Firm News Alert

June 2021

Arbitrations and Receiverships: Do they need to be legally distant?

Case Study: Petrowest Corporation v. Peace River Hydro Partner

Howard Borlack
Howard Borlack,
Partner

Anita Zamani
Anita Zamani,
Student-at-Law

by Howard Borlack and Anita Zamani

A receiver can sue on a contract yet disclaim the contract's arbitration clause, determined the BCCA in Petrowest Corporation v. Peace River Hydro Partners 2020 BCCA 339. The defendants applied for an order to stay an action brought against them by the receiver for Petrowest, pursuant to section 15 of the BC Arbitration Act (“the Act”). The defendants appealed the chambers judge's decision that despite section 15 of the Act being engaged, section 138 of the Bankruptcy and Insolvency Act (“BIA”) empowered her with discretion to avoid operation of section 15 on the grounds that significant cost and delay would unfairly occur.

The Facts
The receiver was appointed with the task of collecting amounts allegedly owed to Petrowest by the appellants under various agreements that were subject to mandatory arbitration. Section 15 of the Act allows a party to apply to stay a legal proceeding on the basis that the agreement was subject to mandatory arbitration, and a court must make the order to stay unless the arbitration agreement is void, inoperative, or incapable of being performed.

The issue was whether the receiver could sue on the contract while disclaiming the same contract's mandatory arbitration agreement. “The question turns on the effect, if any, of the appointment of the receiver and assignments into bankruptcy pursuant to the provisions of the BIA, on the application of section 15 of the Act to the claims brought in this proceeding.”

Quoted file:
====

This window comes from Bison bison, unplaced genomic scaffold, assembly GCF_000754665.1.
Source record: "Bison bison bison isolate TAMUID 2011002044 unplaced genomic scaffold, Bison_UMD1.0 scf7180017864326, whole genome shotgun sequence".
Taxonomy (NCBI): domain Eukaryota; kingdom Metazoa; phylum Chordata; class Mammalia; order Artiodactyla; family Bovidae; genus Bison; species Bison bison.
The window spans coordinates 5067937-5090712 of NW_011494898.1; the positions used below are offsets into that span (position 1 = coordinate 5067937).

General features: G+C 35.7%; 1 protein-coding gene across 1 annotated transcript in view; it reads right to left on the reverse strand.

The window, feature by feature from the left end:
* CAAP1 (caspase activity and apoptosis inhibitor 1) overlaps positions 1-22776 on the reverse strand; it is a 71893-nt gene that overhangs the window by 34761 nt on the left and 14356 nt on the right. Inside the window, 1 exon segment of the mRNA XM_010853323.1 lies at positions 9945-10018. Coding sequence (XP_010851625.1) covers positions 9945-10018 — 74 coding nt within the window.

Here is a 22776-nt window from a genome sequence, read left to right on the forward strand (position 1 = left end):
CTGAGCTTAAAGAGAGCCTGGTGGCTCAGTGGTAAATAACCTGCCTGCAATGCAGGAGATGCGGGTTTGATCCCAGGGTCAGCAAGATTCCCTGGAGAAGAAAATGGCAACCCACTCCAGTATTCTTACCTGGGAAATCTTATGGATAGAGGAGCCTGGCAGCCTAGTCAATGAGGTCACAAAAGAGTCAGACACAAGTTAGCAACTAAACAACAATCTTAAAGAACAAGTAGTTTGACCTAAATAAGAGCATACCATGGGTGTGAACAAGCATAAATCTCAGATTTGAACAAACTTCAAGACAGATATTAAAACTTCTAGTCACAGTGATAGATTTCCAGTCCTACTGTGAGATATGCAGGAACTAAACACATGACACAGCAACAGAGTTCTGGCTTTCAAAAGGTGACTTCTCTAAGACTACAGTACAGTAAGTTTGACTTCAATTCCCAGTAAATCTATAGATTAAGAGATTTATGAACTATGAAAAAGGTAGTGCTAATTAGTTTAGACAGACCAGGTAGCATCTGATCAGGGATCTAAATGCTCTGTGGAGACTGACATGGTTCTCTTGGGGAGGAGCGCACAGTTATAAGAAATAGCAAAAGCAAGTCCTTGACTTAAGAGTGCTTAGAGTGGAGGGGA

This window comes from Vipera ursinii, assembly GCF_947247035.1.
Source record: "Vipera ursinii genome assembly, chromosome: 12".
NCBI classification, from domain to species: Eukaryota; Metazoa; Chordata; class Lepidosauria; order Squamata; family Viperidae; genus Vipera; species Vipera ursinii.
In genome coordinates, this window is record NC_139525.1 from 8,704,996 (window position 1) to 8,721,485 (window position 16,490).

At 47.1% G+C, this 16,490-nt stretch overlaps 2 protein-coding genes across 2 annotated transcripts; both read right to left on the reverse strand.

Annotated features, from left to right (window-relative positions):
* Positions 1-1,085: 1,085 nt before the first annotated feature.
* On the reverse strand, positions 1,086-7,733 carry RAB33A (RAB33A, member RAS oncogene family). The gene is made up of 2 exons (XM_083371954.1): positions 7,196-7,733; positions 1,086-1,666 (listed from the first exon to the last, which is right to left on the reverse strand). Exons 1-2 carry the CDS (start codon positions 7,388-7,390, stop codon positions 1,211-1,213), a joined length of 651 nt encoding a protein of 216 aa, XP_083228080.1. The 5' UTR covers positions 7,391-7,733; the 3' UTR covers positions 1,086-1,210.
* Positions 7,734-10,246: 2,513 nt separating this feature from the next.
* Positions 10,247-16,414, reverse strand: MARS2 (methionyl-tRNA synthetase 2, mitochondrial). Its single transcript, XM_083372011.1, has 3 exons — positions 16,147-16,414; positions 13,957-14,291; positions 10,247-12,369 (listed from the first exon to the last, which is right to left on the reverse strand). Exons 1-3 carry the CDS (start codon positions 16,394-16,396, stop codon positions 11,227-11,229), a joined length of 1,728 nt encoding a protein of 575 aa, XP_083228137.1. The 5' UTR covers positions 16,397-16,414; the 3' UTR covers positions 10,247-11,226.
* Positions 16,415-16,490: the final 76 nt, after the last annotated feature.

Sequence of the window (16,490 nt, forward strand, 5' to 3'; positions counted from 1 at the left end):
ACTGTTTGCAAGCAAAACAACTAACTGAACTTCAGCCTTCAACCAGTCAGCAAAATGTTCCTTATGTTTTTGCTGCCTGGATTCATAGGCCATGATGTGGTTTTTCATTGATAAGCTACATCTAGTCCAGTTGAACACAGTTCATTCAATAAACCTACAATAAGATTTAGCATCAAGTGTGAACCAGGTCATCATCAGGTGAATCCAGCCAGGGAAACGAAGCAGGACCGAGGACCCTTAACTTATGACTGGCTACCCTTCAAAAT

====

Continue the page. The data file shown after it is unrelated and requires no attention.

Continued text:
Held
The BCCA dismissed the appeal and upheld the chambers judge's decision, despite arriving to that final decision on different grounds.

“void, inoperative, or incapable of being performed”...

The appeal court determined that section 15 of the Act was not engaged because it only applies to those who are a party to the arbitration agreement in question. A receiver differs from a debtor in that a receiver is an officer of the court, and owes a fiduciary duty to all stakeholders, including secured and unsecured creditors as well as the debtor, and they act as a trustee for all stakeholders. In this case, the receiver was not acting as a trustee or agent of Petrowest alone, but rather had a fiduciary obligation to fulfil its duties to all stakeholders. It was for this reason that the receiver was not bound to the contract of the debtor and had the power to disclaim the arbitration clause.

The BCCA also applied the doctrine of separability to arbitration agreements in determining that a receiver may disclaim the arbitration agreements notwithstanding the use of the same contract to sue the parties. As soon as the receiver commenced the proceeding, the arbitration agreement was disclaimed, making it “void, inoperative, or incapable of being performed” within the meaning of section 15(2). The remainder of the agreement was operable and could be sued on.


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